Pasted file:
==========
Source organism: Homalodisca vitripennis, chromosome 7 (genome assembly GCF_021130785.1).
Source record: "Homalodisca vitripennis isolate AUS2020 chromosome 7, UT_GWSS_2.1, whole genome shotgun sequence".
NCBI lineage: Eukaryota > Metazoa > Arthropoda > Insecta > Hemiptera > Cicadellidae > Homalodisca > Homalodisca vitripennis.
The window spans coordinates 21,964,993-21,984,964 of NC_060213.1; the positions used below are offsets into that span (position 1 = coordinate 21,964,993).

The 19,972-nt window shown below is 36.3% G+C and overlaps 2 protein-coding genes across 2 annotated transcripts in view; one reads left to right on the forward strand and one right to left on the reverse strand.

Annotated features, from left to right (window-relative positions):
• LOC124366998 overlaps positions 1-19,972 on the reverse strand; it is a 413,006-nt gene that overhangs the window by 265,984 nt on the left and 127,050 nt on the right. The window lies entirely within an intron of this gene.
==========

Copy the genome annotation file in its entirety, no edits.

Source organism: Homalodisca vitripennis, chromosome 7 (genome assembly GCF_021130785.1).
Source record: "Homalodisca vitripennis isolate AUS2020 chromosome 7, UT_GWSS_2.1, whole genome shotgun sequence".
NCBI lineage: Eukaryota > Metazoa > Arthropoda > Insecta > Hemiptera > Cicadellidae > Homalodisca > Homalodisca vitripennis.
The window spans coordinates 21,964,993-21,984,964 of NC_060213.1; the positions used below are offsets into that span (position 1 = coordinate 21,964,993).

The 19,972-nt window shown below is 36.3% G+C and overlaps 2 protein-coding genes across 2 annotated transcripts in view; one reads left to right on the forward strand and one right to left on the reverse strand.

Annotated features, from left to right (window-relative positions):
• LOC124366998 overlaps positions 1-19,972 on the reverse strand; it is a 413,006-nt gene that overhangs the window by 265,984 nt on the left and 127,050 nt on the right. The window lies entirely within an intron of this gene.